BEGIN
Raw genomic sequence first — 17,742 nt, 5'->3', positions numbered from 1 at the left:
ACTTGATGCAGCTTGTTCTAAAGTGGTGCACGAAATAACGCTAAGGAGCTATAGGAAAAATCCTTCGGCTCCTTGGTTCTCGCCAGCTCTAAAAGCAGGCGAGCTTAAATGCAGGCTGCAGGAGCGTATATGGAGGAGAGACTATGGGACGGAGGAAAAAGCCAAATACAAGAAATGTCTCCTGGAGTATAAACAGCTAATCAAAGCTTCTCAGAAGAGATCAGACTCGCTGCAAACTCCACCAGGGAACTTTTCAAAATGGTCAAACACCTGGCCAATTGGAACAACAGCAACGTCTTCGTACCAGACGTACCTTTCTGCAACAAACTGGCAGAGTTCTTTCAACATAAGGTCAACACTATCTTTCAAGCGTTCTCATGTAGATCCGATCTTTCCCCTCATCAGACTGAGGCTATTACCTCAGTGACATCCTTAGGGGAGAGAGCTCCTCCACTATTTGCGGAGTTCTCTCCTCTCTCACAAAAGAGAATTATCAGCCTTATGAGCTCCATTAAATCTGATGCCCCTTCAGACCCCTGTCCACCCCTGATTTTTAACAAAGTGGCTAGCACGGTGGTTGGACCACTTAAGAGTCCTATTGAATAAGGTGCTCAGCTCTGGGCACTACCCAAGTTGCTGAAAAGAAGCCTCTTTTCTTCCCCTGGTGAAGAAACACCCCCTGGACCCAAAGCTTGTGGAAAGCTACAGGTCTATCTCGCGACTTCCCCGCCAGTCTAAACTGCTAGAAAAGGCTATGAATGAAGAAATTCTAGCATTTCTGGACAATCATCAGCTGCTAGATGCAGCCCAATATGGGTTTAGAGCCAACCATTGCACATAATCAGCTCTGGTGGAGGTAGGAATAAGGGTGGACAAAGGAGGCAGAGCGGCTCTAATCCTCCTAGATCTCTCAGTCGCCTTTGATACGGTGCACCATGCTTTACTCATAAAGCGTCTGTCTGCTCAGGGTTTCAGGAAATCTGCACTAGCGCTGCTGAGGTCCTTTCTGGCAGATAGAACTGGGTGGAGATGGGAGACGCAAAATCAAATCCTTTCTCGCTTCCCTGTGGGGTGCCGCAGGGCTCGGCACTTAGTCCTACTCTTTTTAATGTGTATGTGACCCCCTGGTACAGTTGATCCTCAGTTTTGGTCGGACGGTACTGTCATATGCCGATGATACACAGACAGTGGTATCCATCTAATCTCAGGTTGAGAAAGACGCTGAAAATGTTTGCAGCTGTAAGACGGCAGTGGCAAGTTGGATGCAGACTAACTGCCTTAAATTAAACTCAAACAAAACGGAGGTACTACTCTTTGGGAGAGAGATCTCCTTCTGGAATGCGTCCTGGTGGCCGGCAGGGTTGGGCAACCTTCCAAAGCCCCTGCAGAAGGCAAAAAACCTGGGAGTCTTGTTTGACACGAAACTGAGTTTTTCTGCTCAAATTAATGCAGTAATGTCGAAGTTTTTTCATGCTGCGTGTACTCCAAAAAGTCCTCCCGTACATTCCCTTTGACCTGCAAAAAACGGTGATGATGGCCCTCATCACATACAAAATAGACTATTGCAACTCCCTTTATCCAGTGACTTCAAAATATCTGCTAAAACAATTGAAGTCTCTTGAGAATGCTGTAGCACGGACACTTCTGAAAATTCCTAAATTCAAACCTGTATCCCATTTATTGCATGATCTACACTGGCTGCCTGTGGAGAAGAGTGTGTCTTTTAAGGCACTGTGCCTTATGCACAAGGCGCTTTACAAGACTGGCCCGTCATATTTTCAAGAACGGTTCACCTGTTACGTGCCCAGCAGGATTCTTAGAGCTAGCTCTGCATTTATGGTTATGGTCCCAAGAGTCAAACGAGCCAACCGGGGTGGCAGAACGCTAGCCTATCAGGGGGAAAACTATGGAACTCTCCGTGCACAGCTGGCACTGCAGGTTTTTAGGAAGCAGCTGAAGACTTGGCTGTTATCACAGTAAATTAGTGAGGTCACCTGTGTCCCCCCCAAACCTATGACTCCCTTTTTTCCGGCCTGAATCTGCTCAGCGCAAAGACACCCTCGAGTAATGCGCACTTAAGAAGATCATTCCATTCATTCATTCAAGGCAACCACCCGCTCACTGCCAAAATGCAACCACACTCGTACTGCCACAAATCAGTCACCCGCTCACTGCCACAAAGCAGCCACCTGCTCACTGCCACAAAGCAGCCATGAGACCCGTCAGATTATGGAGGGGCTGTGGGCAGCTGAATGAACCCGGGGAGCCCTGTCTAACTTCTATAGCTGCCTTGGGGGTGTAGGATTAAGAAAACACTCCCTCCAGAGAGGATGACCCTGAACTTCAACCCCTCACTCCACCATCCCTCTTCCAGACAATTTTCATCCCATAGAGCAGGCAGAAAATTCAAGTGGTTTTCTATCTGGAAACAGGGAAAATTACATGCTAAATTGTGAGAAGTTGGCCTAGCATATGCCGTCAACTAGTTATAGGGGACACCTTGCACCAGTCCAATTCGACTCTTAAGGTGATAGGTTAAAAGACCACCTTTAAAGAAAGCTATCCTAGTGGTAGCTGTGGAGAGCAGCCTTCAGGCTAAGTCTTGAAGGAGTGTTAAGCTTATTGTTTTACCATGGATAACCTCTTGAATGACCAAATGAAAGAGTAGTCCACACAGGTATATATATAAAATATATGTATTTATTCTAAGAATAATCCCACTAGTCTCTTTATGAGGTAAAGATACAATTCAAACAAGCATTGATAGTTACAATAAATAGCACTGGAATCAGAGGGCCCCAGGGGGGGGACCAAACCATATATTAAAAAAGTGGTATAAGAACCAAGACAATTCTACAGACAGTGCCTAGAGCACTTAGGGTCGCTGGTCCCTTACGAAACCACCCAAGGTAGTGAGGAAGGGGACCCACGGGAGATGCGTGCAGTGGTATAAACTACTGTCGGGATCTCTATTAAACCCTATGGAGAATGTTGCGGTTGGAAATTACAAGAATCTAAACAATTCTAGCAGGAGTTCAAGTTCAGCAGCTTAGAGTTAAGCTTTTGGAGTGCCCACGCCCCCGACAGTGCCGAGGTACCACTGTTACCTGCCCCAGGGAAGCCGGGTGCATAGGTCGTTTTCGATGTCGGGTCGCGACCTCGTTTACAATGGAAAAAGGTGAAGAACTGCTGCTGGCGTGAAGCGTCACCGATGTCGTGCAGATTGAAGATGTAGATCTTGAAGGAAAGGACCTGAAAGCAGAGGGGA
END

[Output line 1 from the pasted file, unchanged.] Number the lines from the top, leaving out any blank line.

Raw genomic sequence first — 17,742 nt, 5'->3', positions numbered from 1 at the left: